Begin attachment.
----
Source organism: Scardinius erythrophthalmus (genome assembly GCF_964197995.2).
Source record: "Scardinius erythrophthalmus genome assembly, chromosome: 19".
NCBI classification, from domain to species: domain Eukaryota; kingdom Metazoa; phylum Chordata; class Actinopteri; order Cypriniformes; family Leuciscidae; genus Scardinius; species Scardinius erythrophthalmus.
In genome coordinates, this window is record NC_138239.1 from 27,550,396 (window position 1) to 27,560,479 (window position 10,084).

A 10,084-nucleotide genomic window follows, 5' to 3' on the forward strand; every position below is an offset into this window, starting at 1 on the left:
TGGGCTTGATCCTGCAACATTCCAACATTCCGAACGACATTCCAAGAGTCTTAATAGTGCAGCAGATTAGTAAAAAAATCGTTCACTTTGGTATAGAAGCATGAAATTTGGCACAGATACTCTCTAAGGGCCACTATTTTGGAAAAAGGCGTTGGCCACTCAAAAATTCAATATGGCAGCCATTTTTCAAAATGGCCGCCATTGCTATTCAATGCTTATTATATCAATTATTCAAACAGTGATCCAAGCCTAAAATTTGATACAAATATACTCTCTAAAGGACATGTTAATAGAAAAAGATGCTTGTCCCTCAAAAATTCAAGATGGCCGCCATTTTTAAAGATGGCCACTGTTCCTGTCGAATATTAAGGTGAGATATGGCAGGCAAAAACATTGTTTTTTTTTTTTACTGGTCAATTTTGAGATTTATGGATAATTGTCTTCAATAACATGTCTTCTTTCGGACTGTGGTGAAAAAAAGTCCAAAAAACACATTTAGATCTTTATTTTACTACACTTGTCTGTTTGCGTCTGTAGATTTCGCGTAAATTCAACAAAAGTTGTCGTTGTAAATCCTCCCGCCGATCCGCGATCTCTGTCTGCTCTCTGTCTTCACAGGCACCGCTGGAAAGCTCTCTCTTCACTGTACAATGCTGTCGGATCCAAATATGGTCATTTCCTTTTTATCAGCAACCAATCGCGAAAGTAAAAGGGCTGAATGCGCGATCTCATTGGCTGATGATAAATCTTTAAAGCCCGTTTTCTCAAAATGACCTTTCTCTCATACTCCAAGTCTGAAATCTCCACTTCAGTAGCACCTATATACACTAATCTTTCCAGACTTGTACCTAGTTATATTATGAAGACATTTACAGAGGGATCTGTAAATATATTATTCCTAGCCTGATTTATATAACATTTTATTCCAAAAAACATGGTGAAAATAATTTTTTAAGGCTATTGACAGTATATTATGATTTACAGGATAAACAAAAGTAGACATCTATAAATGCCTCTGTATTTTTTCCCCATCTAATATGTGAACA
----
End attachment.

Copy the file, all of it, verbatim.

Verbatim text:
Source organism: Scardinius erythrophthalmus (genome assembly GCF_964197995.2).
Source record: "Scardinius erythrophthalmus genome assembly, chromosome: 19".
NCBI classification, from domain to species: domain Eukaryota; kingdom Metazoa; phylum Chordata; class Actinopteri; order Cypriniformes; family Leuciscidae; genus Scardinius; species Scardinius erythrophthalmus.
In genome coordinates, this window is record NC_138239.1 from 27,550,396 (window position 1) to 27,560,479 (window position 10,084).

A 10,084-nucleotide genomic window follows, 5' to 3' on the forward strand; every position below is an offset into this window, starting at 1 on the left:
TGGGCTTGATCCTGCAACATTCCAACATTCCGAACGACATTCCAAGAGTCTTAATAGTGCAGCAGATTAGTAAAAAAATCGTTCACTTTGGTATAGAAGCATGAAATTTGGCACAGATACTCTCTAAGGGCCACTATTTTGGAAAAAGGCGTTGGCCACTCAAAAATTCAATATGGCAGCCATTTTTCAAAATGGCCGCCATTGCTATTCAATGCTTATTATATCAATTATTCAAACAGTGATCCAAGCCTAAAATTTGATACAAATATACTCTCTAAAGGACATGTTAATAGAAAAAGATGCTTGTCCCTCAAAAATTCAAGATGGCCGCCATTTTTAAAGATGGCCACTGTTCCTGTCGAATATTAAGGTGAGATATGGCAGGCAAAAACATTGTTTTTTTTTTTTACTGGTCAATTTTGAGATTTATGGATAATTGTCTTCAATAACATGTCTTCTTTCGGACTGTGGTGAAAAAAAGTCCAAAAAACACATTTAGATCTTTATTTTACTACACTTGTCTGTTTGCGTCTGTAGATTTCGCGTAAATTCAACAAAAGTTGTCGTTGTAAATCCTCCCGCCGATCCGCGATCTCTGTCTGCTCTCTGTCTTCACAGGCACCGCTGGAAAGCTCTCTCTTCACTGTACAATGCTGTCGGATCCAAATATGGTCATTTCCTTTTTATCAGCAACCAATCGCGAAAGTAAAAGGGCTGAATGCGCGATCTCATTGGCTGATGATAAATCTTTAAAGCCCGTTTTCTCAAAATGACCTTTCTCTCATACTCCAAGTCTGAAATCTCCACTTCAGTAGCACCTATATACACTAATCTTTCCAGACTTGTACCTAGTTATATTATGAAGACATTTACAGAGGGATCTGTAAATATATTATTCCTAGCCTGATTTATATAACATTTTATTCCAAAAAACATGGTGAAAATAATTTTTTAAGGCTATTGACAGTATATTATGATTTACAGGATAAACAAAAGTAGACATCTATAAATGCCTCTGTATTTTTTCCCCATCTAATATGTGAACA